The Republican takeover of New York’s state Senate poses a challenge to Mayor Bill de Blasio, who needs lawmakers to fulfill his promises to raise the minimum wage and get college funding for undocumented immigrants.
De Blasio, a self-described progressive, raised more than $1 million and allocated staff for Democratic state Senate candidates. A deal he brokered that gave Gov. Andrew Cuomo the support of the union-backed Working Families Party was supposed to lead to a Democratic takeover of the upper chamber. Instead, Republicans took 33 of 61 seats, winning a majority for the first time since 2010.
“It was more about Bill de Blasio taking over the state than it was about what people care about,” said Dean Skelos, the Long Island Republican who leads the Senate. “Our message resonated that it’s about jobs, it’s about the economy, it’s about taxes.”
In exchange for the Working Families ballot, Cuomo promised to back a Democratic takeover of the chamber and allow localities to raise the minimum wage. WFP officials said Cuomo didn’t follow through and that he hurt them by creating a separate ballot line for the Women’s Equality Party.
“He squandered millions on a fake party and left millions more in his campaign account as New York Democrats in the legislature and in Congress withered on the vine,” said Bill Lipton, the WFP’s state director.
Cuomo said in a radio interview Thursday that the loss was part of the national trend that put Republicans in control of the U.S. Senate.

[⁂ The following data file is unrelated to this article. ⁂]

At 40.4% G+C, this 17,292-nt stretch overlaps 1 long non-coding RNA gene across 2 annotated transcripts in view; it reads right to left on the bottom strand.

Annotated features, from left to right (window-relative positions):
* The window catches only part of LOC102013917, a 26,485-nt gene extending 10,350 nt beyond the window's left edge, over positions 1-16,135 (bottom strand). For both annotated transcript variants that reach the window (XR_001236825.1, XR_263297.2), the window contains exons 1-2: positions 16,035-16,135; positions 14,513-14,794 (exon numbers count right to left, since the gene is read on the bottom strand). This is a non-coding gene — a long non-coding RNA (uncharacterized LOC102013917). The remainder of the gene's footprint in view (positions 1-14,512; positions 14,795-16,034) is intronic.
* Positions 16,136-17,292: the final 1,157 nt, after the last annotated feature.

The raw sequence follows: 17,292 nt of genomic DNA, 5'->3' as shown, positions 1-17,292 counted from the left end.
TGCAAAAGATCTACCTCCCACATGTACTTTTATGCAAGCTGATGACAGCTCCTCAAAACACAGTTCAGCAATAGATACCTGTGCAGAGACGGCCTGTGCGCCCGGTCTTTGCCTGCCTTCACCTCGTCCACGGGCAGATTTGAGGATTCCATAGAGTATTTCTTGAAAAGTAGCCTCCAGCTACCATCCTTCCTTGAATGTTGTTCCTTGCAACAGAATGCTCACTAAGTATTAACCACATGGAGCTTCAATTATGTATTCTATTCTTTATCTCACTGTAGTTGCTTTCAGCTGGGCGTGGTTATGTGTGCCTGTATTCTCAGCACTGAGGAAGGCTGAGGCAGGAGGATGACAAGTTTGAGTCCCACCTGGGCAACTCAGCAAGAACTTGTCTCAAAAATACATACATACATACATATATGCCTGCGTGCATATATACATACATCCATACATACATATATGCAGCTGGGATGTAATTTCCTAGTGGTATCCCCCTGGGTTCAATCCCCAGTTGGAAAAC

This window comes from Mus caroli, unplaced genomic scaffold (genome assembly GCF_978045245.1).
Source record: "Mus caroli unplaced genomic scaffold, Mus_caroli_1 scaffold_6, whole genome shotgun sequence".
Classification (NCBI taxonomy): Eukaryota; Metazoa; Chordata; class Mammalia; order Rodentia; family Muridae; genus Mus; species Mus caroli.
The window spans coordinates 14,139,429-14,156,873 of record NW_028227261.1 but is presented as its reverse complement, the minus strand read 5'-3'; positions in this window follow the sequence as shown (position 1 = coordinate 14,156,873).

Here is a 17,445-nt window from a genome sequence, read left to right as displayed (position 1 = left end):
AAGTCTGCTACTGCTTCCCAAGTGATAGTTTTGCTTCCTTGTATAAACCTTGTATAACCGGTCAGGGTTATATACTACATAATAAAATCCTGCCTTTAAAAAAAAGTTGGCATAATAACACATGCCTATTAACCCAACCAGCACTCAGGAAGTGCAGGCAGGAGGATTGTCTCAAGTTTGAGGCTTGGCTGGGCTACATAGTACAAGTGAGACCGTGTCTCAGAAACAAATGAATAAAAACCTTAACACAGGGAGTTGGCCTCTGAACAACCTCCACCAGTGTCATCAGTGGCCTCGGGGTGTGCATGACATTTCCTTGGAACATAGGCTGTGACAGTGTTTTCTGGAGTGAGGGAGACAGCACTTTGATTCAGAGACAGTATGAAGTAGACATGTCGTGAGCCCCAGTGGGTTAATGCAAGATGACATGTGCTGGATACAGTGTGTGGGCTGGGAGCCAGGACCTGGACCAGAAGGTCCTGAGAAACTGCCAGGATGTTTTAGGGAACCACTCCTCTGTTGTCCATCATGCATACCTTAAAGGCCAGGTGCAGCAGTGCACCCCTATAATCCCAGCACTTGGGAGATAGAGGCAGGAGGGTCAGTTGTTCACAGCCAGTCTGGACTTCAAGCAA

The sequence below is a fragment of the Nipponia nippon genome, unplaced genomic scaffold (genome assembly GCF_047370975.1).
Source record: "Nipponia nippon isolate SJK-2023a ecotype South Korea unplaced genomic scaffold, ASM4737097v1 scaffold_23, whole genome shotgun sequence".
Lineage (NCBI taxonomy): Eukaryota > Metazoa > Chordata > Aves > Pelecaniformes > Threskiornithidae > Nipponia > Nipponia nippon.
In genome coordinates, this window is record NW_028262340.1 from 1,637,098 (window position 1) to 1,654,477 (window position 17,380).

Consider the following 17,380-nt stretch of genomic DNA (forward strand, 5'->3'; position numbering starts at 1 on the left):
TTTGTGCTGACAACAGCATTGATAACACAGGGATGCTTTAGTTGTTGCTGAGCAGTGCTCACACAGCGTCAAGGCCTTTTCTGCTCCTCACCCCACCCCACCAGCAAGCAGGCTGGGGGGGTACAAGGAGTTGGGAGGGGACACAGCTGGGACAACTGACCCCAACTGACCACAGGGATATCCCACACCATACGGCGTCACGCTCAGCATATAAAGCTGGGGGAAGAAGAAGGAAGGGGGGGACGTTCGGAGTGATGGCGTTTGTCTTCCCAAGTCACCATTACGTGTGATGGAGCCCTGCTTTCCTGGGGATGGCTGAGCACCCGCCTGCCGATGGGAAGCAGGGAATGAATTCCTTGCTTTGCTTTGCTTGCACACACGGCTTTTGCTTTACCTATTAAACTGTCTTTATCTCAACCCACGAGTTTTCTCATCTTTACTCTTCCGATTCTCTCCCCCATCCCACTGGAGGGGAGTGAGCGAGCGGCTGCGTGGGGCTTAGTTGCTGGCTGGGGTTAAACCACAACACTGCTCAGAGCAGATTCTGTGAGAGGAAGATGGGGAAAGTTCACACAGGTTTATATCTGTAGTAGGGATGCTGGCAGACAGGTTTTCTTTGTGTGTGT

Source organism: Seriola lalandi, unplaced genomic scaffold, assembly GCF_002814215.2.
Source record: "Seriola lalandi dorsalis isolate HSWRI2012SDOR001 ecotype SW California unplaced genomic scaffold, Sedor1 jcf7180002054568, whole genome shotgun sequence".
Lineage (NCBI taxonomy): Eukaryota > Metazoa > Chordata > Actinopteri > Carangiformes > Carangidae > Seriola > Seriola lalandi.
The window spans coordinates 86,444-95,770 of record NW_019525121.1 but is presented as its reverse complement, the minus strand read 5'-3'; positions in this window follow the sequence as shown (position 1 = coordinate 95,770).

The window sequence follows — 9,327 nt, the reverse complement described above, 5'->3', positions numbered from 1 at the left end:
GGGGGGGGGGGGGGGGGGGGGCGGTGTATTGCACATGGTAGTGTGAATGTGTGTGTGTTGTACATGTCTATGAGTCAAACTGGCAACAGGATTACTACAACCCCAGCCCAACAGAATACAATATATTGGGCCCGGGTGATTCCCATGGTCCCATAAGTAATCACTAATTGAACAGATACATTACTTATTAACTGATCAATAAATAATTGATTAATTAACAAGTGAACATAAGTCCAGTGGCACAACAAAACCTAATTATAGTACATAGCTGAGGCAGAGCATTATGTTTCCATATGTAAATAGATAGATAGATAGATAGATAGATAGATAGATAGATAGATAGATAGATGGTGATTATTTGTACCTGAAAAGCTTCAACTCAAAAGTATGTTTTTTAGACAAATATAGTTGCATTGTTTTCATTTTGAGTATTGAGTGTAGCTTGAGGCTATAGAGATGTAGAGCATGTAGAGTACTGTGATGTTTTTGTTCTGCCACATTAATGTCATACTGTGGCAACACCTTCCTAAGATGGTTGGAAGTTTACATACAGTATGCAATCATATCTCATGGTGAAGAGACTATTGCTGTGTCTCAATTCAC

“These things tend to move on large currents, and the current was a Republican tide, dissatisfaction with a Democratic administration in Washington premised on economic anxiety,” Cuomo said.
De Blasio now faces a recalcitrant chamber, said Doug Muzzio, a political-science professor at Baruch College in Manhattan.
“De Blasio’s agenda is dead on arrival because of a lack of ideological compatibility, and there’s going to be payback,” Muzzio said. “The Republicans are going to be ticked off.”
De Blasio said Wednesday he was looking toward 2016 to accomplish his agenda, a presidential election year, when turnout is typically higher among Democrats.
“Republicans are going to have to think long and hard about how they comport themselves on issues like the minimum wage,” he said. “A lot of Republicans will try to resist that. They do so at their own peril.”
The Republican minority now controls the Senate with a coalition of the five-member Independent Democrat Conference and Simcha Felder, a Brooklyn Democrat. There is talk of Sen.-elect Jesse Hamilton, a Democrat from Crown Heights, also joining.
While IDC chief Jeff Klein of the Bronx had promised to rejoin the traditional Democratic caucus next year, he said this week that he would remain with the GOP.
“I’ve had a great working relationship with Senator Skelos. I hope that continues,” Klein said at a conference in Puerto Rico. “And I hope he agrees with me — that a coalition government was not only good over the last couple of years, but is something that works really, really well in the months and years ahead.”